Hi there. This is my first time writing but not my first time reading. I have a 7 year old boy who is "busy" or "spirited" or "inexhaustable" depending on the euphamism you choose to use. I have finally reached the point where I need to do something, so have made an apppointment with the GP next week to get a referral to an ed psych, and suspect that we will come out of the whole thing with a diagnosis (is that what you're supposed to call it?) of "gifted".
My question to you all is, assuming that we do receive this "diagnosis", how is it going to help me deal with the day to day issues of having an extremely disruptive 7 year old boy in a home where we also have a 4 year old and a 5 year old, and my husband works long hours?
I am very strict with my kids, so this is not an issue of discipline. My son sees a red haze any time something doesn't go his way and flies into a tantrum. He seems to have no concept of why he should follow rules (anyone's rules... not necessarily just mine) if he has a justifiable (in his mind) reason not to. It is impossible to make him see that the rules have to be in place for the greater good and that, even if he sees a valid reason to break them, he must not.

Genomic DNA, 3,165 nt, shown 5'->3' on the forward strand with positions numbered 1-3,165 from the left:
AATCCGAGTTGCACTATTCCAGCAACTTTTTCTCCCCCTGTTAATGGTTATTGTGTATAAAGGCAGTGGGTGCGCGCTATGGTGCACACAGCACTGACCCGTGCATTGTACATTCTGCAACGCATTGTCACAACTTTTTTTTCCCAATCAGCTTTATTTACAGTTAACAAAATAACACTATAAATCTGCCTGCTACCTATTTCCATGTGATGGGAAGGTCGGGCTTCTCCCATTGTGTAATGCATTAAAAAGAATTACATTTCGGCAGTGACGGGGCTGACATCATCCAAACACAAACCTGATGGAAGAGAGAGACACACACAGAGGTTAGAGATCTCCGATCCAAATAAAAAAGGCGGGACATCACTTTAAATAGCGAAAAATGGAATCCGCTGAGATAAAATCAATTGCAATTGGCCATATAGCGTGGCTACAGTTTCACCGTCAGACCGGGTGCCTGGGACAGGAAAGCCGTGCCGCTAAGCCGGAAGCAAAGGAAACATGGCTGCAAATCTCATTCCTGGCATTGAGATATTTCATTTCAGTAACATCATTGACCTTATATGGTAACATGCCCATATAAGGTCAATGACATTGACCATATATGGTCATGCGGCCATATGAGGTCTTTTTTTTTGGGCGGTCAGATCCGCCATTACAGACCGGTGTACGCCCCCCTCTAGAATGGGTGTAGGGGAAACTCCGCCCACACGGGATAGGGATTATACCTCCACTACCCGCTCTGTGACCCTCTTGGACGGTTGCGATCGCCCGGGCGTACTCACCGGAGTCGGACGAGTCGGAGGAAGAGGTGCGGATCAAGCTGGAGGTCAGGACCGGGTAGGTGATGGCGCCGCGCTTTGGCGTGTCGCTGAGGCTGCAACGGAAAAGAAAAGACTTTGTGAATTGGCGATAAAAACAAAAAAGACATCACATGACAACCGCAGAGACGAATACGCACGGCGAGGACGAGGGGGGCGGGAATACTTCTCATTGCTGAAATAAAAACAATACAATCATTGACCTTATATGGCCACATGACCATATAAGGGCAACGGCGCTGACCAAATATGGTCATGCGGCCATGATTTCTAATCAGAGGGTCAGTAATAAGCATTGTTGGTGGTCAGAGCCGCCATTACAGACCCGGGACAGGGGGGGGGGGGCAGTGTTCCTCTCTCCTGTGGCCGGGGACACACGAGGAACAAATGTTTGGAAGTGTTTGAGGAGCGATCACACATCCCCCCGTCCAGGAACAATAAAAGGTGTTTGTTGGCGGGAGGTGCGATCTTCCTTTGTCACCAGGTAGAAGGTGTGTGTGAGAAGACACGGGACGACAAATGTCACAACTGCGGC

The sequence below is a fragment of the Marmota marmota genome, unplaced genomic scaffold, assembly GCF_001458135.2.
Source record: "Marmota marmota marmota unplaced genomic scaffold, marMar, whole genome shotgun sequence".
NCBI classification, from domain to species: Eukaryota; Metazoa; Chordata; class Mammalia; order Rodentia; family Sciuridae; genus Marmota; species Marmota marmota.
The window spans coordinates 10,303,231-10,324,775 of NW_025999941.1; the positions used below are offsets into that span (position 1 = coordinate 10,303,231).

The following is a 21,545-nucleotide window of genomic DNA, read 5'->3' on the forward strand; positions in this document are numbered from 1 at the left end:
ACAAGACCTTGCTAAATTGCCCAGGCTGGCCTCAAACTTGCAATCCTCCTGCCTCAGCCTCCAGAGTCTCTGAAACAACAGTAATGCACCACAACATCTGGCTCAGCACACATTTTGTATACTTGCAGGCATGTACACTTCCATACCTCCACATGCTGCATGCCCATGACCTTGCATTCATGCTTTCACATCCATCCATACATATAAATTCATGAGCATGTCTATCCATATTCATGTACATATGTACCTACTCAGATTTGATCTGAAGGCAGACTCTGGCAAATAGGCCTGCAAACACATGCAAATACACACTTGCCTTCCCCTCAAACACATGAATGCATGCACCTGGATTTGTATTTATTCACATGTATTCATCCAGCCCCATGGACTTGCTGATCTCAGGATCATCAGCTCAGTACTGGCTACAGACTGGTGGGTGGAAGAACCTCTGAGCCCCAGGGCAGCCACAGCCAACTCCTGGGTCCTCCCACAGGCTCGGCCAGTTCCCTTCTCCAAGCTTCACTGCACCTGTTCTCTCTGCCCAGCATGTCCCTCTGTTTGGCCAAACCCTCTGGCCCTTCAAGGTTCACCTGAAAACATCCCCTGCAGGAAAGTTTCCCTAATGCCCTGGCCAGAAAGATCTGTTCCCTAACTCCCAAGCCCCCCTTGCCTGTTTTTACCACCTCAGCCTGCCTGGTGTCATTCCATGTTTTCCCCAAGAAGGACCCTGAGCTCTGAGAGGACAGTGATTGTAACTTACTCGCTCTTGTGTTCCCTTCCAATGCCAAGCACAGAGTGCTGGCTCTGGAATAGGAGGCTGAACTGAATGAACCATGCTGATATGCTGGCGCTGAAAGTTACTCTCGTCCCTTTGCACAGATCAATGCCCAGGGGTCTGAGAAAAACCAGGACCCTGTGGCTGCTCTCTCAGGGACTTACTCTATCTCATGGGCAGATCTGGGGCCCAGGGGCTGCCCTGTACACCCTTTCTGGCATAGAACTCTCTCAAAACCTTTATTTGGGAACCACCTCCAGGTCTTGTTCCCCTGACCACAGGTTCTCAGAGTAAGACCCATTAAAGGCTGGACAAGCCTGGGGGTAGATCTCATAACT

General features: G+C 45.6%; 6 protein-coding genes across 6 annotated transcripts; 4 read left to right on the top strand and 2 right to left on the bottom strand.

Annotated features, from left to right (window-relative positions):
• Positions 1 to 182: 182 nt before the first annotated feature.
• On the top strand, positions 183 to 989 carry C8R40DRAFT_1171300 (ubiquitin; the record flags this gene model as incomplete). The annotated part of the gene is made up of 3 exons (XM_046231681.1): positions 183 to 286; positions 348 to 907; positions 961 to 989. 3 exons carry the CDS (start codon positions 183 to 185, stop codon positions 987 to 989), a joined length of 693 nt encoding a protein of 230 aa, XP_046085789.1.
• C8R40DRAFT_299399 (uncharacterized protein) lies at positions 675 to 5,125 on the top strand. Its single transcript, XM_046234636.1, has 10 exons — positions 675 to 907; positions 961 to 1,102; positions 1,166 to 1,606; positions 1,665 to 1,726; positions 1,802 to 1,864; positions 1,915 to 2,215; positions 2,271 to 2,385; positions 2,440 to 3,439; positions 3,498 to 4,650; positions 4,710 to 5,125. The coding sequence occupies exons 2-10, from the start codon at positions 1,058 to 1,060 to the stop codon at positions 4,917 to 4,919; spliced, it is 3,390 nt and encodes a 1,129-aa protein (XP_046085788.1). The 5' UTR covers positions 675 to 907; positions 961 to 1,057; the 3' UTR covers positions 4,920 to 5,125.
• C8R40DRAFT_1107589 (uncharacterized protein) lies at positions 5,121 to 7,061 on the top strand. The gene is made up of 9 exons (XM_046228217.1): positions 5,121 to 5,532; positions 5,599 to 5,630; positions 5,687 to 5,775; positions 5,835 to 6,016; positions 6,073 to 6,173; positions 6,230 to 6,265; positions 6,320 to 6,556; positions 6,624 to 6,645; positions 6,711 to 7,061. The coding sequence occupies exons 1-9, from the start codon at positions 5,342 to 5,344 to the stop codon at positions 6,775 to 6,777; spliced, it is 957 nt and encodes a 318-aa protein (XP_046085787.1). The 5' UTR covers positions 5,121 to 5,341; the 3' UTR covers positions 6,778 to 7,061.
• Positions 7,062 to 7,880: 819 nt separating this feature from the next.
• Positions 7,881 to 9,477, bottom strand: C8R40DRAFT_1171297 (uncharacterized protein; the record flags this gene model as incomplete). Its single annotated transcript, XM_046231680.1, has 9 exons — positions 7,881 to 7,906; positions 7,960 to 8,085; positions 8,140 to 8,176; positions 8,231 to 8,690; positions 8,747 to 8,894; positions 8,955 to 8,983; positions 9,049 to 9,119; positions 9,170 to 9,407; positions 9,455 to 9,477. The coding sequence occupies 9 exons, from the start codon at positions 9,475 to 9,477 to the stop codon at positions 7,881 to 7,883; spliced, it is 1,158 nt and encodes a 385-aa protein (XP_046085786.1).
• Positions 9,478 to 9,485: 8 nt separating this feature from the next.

Will receiving a diagnosis help me and has anyone got any tools in their kit to help me deal with this otherwise lovely child?
Sounds just like my DS. I was/am strict but there was a good book that helped me manage his outbursts, rages and tantrums in a firm yet respectful manner. "Setting Limits with your Strong Willed Child" by Robert J. Mac Kenzie which can be bought from Amazon. Saved our family as we also have three and first born DS gets most of the attention positive or negative. The other two seem to get scraps of time between his Over Excitability (OE) moments. He was unmanageable at home and school, we were in meetings with teachers every week. The problems he caused were horrific, not standard stuff, and the parental complaints were stacking up. I lost track of the number of apologies I made to other mums, embarrassment became over-rated as I spoke to another mum and another explaining his OE's and his inability to control them (by the way, he has every single OE there is in a heavy dose, imagine a child living with that! Felt sorry for him actually - to learn about OE's read "Living with Intensity" by Susan Daniels and and Michael Piechowski). Going through this we learned a lot. More knowledge of his OE's and giftedness helped us understand why and gave a positive focus to a vastly negative situation, also meaning he was special needs in a positive way (gifted) so the teachers mindset changed, but didn't help promote change in his behaviour. And although he intellectually understood the issues, emotionally he would erupt or do things his way regardless of others feelings, property damage and social disdain. Until we implemented the "Setting Limits..." book's techniques. Huge improvement. Greatly recommended with unruly, out of the box types. My other compliant children seem like angels in comparison.